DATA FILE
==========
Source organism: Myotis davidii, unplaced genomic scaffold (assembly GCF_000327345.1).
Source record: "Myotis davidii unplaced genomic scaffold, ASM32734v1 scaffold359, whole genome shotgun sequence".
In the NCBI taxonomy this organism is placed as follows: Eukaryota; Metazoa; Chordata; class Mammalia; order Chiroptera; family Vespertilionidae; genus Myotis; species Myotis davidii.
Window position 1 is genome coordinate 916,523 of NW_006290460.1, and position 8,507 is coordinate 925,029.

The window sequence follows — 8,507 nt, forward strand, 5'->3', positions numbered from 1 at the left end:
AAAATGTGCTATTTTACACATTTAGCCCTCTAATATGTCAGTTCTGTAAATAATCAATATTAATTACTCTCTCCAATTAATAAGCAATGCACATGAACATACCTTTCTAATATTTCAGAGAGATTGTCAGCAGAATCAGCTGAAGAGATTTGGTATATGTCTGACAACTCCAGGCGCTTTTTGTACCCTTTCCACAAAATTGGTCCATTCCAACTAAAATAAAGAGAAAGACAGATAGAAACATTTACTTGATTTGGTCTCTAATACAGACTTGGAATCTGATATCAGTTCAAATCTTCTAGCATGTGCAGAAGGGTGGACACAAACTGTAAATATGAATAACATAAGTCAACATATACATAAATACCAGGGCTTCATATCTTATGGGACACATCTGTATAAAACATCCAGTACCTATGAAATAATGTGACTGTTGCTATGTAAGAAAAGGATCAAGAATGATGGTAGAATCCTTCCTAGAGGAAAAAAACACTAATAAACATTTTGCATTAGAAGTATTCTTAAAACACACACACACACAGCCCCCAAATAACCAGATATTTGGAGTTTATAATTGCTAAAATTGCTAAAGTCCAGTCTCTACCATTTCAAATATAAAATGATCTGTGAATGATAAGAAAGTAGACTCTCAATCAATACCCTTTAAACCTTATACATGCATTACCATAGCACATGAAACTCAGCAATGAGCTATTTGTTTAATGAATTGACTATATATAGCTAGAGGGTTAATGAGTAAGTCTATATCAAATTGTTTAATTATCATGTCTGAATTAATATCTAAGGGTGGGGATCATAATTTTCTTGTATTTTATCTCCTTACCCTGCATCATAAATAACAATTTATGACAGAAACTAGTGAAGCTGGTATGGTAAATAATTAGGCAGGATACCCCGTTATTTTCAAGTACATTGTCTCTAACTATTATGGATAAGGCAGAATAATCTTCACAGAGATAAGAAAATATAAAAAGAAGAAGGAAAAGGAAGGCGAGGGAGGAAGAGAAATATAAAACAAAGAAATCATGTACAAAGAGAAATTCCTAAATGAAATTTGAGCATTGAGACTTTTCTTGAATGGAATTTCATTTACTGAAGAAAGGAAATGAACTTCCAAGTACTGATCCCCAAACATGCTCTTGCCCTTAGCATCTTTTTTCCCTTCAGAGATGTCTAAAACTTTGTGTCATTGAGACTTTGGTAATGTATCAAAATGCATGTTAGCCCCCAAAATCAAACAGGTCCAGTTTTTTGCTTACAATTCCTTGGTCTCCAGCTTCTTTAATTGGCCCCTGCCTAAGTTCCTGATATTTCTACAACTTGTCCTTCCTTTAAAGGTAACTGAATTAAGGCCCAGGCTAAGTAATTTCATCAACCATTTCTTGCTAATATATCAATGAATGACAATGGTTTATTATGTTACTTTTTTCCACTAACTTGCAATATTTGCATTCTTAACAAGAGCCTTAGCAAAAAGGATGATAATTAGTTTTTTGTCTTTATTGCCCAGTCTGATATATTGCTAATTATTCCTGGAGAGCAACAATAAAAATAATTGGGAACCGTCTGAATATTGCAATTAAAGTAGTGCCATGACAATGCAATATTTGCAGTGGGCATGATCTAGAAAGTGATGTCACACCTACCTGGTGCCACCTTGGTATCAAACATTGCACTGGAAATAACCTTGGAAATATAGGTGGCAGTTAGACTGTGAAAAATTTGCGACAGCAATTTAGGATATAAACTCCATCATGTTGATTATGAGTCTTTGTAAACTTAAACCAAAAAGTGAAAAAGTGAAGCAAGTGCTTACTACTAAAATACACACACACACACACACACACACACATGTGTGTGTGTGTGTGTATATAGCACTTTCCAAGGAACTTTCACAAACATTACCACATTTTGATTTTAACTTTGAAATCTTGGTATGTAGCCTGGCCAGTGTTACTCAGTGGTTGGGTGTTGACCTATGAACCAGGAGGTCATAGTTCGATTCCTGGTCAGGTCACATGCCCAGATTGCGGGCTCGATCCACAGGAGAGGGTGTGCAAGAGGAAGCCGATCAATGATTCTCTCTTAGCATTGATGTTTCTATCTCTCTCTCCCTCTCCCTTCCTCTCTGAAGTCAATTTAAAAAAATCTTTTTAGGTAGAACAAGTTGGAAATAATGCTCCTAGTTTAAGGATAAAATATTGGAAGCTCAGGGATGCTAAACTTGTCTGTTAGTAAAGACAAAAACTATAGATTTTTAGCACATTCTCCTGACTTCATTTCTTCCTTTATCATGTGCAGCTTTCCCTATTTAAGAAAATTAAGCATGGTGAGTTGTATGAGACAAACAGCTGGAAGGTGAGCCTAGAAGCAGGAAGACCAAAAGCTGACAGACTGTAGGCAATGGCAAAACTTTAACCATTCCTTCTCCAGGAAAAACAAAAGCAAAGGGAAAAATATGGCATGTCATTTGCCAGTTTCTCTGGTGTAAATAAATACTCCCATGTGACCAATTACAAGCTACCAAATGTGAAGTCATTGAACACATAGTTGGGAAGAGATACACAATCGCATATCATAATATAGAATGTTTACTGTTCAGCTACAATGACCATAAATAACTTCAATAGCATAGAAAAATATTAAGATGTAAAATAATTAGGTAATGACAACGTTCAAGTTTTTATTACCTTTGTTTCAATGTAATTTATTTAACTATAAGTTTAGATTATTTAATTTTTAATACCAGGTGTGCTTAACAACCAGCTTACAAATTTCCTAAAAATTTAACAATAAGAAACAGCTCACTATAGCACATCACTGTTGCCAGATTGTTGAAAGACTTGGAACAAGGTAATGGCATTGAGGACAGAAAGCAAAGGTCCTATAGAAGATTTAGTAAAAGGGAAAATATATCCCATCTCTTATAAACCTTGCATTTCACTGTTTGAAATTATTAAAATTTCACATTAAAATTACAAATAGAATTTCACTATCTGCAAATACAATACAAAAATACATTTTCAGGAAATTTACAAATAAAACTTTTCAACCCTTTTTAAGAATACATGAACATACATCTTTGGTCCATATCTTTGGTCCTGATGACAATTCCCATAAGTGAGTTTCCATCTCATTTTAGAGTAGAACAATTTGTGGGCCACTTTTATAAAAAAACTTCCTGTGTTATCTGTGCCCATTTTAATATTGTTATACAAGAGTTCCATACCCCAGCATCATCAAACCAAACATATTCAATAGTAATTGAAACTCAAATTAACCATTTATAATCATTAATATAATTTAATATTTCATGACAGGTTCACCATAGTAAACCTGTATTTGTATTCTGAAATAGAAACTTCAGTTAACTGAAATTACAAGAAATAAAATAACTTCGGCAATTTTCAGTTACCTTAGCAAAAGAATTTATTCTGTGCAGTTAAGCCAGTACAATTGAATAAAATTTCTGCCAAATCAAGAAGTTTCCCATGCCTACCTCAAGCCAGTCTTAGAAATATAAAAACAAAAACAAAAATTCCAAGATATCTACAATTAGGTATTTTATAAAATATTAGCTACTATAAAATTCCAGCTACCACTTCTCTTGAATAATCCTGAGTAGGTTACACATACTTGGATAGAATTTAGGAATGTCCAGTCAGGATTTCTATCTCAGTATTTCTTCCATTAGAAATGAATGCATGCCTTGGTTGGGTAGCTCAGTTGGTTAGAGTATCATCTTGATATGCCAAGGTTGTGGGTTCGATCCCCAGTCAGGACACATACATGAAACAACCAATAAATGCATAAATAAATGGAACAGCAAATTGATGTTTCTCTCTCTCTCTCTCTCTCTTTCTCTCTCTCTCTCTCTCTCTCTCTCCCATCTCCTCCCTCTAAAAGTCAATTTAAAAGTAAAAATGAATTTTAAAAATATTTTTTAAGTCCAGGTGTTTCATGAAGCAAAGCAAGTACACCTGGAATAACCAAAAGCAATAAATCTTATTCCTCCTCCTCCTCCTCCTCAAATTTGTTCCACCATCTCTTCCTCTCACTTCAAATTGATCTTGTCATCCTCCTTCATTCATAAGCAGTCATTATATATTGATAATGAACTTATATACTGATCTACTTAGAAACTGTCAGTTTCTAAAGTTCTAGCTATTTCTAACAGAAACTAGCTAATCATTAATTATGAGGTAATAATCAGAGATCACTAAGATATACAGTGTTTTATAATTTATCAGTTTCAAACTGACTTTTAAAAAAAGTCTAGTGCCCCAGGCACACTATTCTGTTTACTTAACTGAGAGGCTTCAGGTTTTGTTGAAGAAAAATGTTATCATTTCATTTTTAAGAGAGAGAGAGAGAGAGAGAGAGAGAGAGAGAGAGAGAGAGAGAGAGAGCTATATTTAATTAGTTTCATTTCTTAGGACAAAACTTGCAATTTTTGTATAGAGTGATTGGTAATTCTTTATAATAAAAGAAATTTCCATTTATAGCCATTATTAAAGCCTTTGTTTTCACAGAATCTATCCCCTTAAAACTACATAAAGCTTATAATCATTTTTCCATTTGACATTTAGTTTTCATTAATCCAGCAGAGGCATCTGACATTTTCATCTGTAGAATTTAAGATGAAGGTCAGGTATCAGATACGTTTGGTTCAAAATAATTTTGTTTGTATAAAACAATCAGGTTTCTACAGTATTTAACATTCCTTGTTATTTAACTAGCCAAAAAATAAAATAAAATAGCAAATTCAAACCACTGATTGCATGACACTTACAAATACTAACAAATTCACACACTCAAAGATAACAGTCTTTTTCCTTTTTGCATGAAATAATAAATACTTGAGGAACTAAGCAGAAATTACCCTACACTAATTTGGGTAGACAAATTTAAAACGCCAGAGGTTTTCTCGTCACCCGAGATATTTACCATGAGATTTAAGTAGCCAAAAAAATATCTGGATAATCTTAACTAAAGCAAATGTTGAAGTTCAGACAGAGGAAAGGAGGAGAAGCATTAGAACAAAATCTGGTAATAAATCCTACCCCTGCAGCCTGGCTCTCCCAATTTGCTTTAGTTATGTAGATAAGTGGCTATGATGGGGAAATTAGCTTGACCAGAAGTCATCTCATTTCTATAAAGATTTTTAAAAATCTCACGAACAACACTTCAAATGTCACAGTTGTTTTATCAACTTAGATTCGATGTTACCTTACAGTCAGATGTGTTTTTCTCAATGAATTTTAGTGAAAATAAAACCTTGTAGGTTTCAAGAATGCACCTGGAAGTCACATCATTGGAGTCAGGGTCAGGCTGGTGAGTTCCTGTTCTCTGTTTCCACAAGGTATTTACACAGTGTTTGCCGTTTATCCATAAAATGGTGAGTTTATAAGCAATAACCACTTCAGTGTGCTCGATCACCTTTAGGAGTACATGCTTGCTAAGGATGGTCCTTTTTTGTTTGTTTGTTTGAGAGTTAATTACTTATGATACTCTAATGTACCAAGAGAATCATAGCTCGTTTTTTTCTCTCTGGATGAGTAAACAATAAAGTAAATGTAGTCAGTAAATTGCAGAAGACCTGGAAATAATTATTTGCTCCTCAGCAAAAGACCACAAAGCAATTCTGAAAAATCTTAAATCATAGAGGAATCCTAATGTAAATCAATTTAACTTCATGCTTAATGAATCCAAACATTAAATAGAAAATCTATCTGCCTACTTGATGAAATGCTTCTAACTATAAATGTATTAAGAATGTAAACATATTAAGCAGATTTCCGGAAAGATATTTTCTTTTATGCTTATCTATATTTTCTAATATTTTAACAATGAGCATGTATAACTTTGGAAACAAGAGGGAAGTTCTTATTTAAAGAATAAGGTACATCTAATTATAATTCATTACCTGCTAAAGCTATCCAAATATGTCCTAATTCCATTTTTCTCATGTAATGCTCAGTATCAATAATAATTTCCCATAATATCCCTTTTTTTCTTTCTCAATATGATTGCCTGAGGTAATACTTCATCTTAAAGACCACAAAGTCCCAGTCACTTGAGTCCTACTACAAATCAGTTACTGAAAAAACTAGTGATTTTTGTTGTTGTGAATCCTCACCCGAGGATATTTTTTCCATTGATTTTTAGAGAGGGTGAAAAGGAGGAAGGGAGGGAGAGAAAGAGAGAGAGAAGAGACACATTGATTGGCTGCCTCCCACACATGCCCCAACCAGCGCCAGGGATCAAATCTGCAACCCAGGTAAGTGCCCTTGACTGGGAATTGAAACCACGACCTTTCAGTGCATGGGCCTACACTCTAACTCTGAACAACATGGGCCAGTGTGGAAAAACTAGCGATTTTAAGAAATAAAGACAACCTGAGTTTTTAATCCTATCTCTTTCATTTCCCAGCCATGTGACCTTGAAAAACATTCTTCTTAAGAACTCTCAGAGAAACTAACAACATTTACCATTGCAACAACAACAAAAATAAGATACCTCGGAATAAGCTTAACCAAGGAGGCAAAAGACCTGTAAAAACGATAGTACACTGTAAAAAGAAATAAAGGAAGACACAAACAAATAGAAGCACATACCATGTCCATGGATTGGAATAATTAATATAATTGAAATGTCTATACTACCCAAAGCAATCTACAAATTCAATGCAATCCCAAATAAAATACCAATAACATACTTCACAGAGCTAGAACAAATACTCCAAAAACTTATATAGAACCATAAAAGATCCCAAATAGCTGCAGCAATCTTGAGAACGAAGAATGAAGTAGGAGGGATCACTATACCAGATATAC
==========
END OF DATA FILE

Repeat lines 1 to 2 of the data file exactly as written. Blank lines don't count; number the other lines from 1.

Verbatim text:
Source organism: Myotis davidii, unplaced genomic scaffold (assembly GCF_000327345.1).
Source record: "Myotis davidii unplaced genomic scaffold, ASM32734v1 scaffold359, whole genome shotgun sequence".